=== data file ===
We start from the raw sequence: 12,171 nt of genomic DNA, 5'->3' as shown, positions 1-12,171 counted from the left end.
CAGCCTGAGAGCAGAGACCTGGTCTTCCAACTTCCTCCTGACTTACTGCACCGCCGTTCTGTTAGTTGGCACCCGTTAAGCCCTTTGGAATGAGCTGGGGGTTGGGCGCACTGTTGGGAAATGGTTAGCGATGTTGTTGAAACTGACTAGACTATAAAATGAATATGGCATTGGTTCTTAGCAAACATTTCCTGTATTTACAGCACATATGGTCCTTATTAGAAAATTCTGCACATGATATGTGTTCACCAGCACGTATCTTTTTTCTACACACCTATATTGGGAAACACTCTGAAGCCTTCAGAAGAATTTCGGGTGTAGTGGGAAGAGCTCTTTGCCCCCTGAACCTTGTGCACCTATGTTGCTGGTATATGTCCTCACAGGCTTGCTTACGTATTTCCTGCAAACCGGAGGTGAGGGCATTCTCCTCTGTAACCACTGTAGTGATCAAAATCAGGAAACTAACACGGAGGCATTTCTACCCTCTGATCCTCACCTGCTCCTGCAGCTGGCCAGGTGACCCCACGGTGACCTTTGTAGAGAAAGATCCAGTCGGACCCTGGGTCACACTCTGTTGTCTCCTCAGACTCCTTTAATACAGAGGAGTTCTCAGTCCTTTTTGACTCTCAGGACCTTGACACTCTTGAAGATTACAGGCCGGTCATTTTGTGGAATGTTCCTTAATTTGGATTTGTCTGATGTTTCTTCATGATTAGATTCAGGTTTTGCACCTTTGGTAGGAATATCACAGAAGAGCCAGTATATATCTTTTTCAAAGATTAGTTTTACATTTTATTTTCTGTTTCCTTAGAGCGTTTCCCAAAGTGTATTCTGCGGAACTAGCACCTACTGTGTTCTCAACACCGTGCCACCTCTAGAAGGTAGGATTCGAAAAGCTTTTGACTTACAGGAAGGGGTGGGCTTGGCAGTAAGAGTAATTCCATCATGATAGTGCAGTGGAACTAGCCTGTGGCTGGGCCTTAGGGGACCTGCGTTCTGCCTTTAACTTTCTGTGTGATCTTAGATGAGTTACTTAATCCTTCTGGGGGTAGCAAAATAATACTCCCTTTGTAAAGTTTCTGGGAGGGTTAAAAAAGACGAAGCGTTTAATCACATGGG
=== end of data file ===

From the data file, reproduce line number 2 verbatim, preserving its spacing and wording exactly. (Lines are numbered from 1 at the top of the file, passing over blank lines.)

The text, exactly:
CAGCCTGAGAGCAGAGACCTGGTCTTCCAACTTCCTCCTGACTTACTGCACCGCCGTTCTGTTAGTTGGCACCCGTTAAGCCCTTTGGAATGAGCTGGGGGTTGGGCGCACTGTTGGGAAATGGTTAGCGATGTTGTTGAAACTGACTAGACTATAAAATGAATATGGCATTGGTTCTTAGCAAACATTTCCTGTATTTACAGCACATATGGTCCTTATTAGAAAATTCTGCACATGATATGTGTTCACCAGCACGTATCTTTTTTCTACACACCTATATTGGGAAACACTCTGAAGCCTTCAGAAGAATTTCGGGTGTAGTGGGAAGAGCTCTTTGCCCCCTGAACCTTGTGCACCTATGTTGCTGGTATATGTCCTCACAGGCTTGCTTACGTATTTCCTGCAAACCGGAGGTGAGGGCATTCTCCTCTGTAACCACTGTAGTGATCAAAATCAGGAAACTAACACGGAGGCATTTCTACCCTCTGATCCTCACCTGCTCCTGCAGCTGGCCAGGTGACCCCACGGTGACCTTTGTAGAGAAAGATCCAGTCGGACCCTGGGTCACACTCTGTTGTCTCCTCAGACTCCTTTAATACAGAGGAGTTCTCAGTCCTTTTTGACTCTCAGGACCTTGACACTCTTGAAGATTACAGGCCGGTCATTTTGTGGAATGTTCCTTAATTTGGATTTGTCTGATGTTTCTTCATGATTAGATTCAGGTTTTGCACCTTTGGTAGGAATATCACAGAAGAGCCAGTATATATCTTTTTCAAAGATTAGTTTTACATTTTATTTTCTGTTTCCTTAGAGCGTTTCCCAAAGTGTATTCTGCGGAACTAGCACCTACTGTGTTCTCAACACCGTGCCACCTCTAGAAGGTAGGATTCGAAAAGCTTTTGACTTACAGGAAGGGGTGGGCTTGGCAGTAAGAGTAATTCCATCATGATAGTGCAGTGGAACTAGCCTGTGGCTGGGCCTTAGGGGACCTGCGTTCTGCCTTTAACTTTCTGTGTGATCTTAGATGAGTTACTTAATCCTTCTGGGGGTAGCAAAATAATACTCCCTTTGTAAAGTTTCTGGGAGGGTTAAAAAAGACGAAGCGTTTAATCACATGGG